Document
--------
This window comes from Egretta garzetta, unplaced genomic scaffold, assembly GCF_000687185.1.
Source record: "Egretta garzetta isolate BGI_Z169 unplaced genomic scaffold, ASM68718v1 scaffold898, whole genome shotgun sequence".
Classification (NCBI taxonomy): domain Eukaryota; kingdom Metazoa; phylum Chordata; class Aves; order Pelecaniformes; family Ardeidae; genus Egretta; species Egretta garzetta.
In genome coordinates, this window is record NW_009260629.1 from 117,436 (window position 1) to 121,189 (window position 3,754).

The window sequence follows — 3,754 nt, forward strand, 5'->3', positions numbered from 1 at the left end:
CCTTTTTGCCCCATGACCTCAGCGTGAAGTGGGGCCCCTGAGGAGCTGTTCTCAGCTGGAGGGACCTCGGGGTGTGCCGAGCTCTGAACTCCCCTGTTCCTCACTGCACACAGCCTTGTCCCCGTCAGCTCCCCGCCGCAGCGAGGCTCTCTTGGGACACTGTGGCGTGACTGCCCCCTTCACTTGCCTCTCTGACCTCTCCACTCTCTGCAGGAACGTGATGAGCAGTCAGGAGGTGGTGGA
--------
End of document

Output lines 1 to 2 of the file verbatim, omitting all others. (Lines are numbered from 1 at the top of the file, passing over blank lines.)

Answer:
This window comes from Egretta garzetta, unplaced genomic scaffold, assembly GCF_000687185.1.
Source record: "Egretta garzetta isolate BGI_Z169 unplaced genomic scaffold, ASM68718v1 scaffold898, whole genome shotgun sequence".